462
UNIT THREE
Sense of Sight
A number of accessory organs assist the visual receptors in
the eyes. These include the eyelids and lacrimal apparatus
that help protect the eyes and a set of extrinsic muscles that
move them.
Visual Accessory Organs
Each eye, lacrimal gland, and associated extrinsic muscles
are housed in the orbital cavity of the skull. The orbit, lined
with the periosteums of various bones, also contains fat,
blood vessels, nerves, and connective tissues.
Each
eyelid
(palpebra) is composed of four layers—skin,
muscle, connective tissue, and conjunctiva. The skin of the
eyelid, the thinnest of the body, covers the lid’s outer sur-
face and fuses with its inner lining near the margin of the lid
(f g. 12.22)
.
The muscles that move the eyelids include the
orbicu-
laris oculi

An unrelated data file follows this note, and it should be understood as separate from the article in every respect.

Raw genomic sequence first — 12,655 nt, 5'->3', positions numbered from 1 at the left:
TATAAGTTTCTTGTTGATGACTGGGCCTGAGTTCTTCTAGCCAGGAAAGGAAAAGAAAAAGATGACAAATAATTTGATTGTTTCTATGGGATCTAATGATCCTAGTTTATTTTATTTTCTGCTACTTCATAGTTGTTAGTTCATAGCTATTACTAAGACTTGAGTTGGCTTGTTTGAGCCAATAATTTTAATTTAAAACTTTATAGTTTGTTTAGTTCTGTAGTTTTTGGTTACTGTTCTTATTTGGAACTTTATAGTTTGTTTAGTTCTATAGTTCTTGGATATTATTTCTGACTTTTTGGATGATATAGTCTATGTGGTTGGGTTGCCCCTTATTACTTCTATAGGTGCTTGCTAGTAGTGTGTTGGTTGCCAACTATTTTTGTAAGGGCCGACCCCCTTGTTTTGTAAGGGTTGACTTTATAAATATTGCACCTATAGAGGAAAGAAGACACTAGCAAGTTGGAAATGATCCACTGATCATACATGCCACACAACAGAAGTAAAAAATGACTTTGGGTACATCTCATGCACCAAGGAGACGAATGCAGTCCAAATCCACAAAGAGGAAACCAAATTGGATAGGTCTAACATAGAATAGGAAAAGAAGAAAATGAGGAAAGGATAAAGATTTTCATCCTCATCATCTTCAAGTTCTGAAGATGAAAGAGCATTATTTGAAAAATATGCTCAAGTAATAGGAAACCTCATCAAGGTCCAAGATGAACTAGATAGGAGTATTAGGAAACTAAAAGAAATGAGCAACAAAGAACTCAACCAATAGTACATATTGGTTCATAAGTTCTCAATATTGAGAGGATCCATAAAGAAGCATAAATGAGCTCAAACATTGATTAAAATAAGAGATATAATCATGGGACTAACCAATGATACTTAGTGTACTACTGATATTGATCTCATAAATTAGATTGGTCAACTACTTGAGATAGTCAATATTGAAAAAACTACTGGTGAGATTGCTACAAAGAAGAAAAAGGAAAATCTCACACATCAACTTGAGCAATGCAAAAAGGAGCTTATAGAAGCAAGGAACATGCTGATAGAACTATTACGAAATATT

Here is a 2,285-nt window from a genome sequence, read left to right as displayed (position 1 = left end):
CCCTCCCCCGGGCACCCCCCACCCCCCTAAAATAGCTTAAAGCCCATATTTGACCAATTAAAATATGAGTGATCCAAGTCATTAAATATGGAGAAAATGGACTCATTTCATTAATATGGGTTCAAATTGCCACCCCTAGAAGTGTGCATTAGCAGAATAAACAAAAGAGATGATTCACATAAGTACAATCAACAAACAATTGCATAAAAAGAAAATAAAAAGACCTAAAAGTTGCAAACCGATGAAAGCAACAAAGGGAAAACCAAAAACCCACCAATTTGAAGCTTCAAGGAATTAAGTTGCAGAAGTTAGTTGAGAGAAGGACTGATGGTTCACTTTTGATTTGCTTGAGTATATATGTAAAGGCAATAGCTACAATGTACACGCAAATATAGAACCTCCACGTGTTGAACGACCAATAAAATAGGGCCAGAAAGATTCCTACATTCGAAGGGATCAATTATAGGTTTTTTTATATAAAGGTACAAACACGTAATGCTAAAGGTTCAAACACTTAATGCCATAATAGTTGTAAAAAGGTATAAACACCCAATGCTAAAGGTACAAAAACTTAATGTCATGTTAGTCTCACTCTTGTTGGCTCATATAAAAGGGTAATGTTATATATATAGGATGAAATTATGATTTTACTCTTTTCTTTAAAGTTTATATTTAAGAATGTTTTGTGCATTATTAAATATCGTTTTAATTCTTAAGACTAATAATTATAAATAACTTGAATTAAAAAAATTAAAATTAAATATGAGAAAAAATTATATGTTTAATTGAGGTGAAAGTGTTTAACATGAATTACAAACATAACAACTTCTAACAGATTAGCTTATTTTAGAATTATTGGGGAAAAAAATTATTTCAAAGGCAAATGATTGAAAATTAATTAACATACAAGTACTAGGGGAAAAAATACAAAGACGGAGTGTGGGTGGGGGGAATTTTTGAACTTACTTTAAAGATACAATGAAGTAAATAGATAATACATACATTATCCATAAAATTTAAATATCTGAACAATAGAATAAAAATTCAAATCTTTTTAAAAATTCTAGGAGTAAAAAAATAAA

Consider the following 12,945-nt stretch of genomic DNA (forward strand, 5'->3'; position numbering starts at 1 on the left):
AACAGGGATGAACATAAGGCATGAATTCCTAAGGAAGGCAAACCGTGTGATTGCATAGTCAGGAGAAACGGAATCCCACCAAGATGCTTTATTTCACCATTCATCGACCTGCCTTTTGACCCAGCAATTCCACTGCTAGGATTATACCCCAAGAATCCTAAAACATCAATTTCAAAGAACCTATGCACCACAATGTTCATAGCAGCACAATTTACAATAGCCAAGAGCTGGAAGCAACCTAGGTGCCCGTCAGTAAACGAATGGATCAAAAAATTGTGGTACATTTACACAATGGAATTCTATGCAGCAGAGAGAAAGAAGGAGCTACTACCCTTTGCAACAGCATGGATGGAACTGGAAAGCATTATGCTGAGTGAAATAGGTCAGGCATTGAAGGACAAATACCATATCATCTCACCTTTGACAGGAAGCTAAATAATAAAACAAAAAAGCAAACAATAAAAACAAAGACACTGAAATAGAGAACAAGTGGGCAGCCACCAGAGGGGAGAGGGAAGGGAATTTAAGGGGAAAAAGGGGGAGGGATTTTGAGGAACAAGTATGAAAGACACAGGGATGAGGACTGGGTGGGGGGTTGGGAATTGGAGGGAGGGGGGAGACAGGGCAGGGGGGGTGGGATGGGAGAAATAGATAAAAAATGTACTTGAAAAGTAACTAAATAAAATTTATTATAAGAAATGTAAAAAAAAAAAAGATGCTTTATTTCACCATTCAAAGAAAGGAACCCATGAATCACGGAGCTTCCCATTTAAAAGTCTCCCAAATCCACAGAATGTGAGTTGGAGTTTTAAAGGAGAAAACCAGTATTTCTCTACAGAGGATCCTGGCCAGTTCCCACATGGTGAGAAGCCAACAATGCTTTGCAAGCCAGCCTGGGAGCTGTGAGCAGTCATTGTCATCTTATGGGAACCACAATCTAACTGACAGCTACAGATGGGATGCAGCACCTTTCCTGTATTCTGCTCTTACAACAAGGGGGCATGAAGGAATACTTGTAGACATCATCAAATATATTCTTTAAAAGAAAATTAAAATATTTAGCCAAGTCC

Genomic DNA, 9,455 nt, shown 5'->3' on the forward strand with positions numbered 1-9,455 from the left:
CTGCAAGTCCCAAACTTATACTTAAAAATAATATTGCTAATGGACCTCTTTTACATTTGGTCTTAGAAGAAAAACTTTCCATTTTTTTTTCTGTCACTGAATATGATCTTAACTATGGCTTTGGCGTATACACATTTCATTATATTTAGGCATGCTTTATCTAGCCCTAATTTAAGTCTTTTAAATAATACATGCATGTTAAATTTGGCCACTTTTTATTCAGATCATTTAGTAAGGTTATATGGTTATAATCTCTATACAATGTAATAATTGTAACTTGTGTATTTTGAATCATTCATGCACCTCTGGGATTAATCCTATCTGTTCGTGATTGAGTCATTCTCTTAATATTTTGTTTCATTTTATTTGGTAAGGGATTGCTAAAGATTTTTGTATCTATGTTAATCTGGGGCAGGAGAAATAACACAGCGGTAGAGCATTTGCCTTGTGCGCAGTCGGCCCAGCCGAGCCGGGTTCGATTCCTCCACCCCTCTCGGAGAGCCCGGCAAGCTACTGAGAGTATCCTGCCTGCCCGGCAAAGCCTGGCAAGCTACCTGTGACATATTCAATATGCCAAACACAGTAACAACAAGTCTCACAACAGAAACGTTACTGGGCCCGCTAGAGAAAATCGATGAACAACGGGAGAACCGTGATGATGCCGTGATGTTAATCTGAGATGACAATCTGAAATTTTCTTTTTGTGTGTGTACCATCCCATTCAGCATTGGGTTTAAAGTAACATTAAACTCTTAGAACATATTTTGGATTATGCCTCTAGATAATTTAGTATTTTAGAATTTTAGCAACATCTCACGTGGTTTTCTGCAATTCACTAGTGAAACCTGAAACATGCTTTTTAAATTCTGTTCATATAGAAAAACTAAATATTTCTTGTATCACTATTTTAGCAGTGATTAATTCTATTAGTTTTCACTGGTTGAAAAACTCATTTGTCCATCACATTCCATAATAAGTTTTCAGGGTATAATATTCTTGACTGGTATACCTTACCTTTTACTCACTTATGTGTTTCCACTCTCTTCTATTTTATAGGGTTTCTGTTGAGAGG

and the
levator palpebrae superioris.
Fibers of the
orbicularis oculi encircle the opening between the lids and
spread out onto the cheek and forehead. This muscle acts as
a sphincter that closes the lids when it contracts.
Crista
ampullaris
Hair cell
Supporting cells
Sensory nerve fibers
Hairs
Cupula
(a) Head in still position
(b) Head rotating
(c)
Crista ampullaris
Semicircular canal
Endolymph
Ampulla
FIGURE 12.21
±Equilibrium.±(
a
) When the head is stationary, the
cupula of the crista ampullaris remains upright. (
b
) When the head is
moving rapidly, (
c
) the cupula bends opposite the motion of the head,
stimulating sensory receptors.
FIGURE 12.20
A crista ampullaris is in the ampulla of each
semicircular canal.
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